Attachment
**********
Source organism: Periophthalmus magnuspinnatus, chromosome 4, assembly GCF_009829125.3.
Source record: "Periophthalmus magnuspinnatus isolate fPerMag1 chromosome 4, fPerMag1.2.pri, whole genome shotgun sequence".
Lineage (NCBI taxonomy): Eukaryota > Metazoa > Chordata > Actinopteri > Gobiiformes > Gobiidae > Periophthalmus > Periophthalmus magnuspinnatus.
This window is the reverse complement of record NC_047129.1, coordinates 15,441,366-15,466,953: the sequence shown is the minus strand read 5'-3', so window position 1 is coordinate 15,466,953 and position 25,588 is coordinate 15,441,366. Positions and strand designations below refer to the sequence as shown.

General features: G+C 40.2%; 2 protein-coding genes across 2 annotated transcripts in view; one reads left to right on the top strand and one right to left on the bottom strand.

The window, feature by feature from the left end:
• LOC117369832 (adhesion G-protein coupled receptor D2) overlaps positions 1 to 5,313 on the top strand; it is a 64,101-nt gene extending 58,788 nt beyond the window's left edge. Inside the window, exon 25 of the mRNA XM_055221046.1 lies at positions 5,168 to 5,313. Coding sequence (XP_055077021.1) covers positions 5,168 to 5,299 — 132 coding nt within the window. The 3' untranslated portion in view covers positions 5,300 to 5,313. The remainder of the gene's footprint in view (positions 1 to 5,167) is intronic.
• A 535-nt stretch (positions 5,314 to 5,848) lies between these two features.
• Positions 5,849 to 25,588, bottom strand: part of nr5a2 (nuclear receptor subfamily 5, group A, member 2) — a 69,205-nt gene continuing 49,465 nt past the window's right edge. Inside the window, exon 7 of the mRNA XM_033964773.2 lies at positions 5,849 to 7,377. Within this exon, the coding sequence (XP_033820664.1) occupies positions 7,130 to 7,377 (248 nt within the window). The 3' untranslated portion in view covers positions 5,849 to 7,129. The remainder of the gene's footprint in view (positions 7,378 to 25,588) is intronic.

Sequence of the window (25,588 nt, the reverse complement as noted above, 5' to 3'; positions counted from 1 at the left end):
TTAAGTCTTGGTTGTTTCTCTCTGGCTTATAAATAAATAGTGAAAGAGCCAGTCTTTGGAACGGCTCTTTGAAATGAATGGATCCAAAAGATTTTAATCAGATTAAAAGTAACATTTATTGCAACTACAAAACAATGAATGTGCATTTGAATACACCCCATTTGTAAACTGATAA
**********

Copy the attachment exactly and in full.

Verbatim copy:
Source organism: Periophthalmus magnuspinnatus, chromosome 4, assembly GCF_009829125.3.
Source record: "Periophthalmus magnuspinnatus isolate fPerMag1 chromosome 4, fPerMag1.2.pri, whole genome shotgun sequence".
Lineage (NCBI taxonomy): Eukaryota > Metazoa > Chordata > Actinopteri > Gobiiformes > Gobiidae > Periophthalmus > Periophthalmus magnuspinnatus.
This window is the reverse complement of record NC_047129.1, coordinates 15,441,366-15,466,953: the sequence shown is the minus strand read 5'-3', so window position 1 is coordinate 15,466,953 and position 25,588 is coordinate 15,441,366. Positions and strand designations below refer to the sequence as shown.

General features: G+C 40.2%; 2 protein-coding genes across 2 annotated transcripts in view; one reads left to right on the top strand and one right to left on the bottom strand.

The window, feature by feature from the left end:
• LOC117369832 (adhesion G-protein coupled receptor D2) overlaps positions 1 to 5,313 on the top strand; it is a 64,101-nt gene extending 58,788 nt beyond the window's left edge. Inside the window, exon 25 of the mRNA XM_055221046.1 lies at positions 5,168 to 5,313. Coding sequence (XP_055077021.1) covers positions 5,168 to 5,299 — 132 coding nt within the window. The 3' untranslated portion in view covers positions 5,300 to 5,313. The remainder of the gene's footprint in view (positions 1 to 5,167) is intronic.
• A 535-nt stretch (positions 5,314 to 5,848) lies between these two features.
• Positions 5,849 to 25,588, bottom strand: part of nr5a2 (nuclear receptor subfamily 5, group A, member 2) — a 69,205-nt gene continuing 49,465 nt past the window's right edge. Inside the window, exon 7 of the mRNA XM_033964773.2 lies at positions 5,849 to 7,377. Within this exon, the coding sequence (XP_033820664.1) occupies positions 7,130 to 7,377 (248 nt within the window). The 3' untranslated portion in view covers positions 5,849 to 7,129. The remainder of the gene's footprint in view (positions 7,378 to 25,588) is intronic.

Sequence of the window (25,588 nt, the reverse complement as noted above, 5' to 3'; positions counted from 1 at the left end):
TTAAGTCTTGGTTGTTTCTCTCTGGCTTATAAATAAATAGTGAAAGAGCCAGTCTTTGGAACGGCTCTTTGAAATGAATGGATCCAAAAGATTTTAATCAGATTAAAAGTAACATTTATTGCAACTACAAAACAATGAATGTGCATTTGAATACACCCCATTTGTAAACTGATAA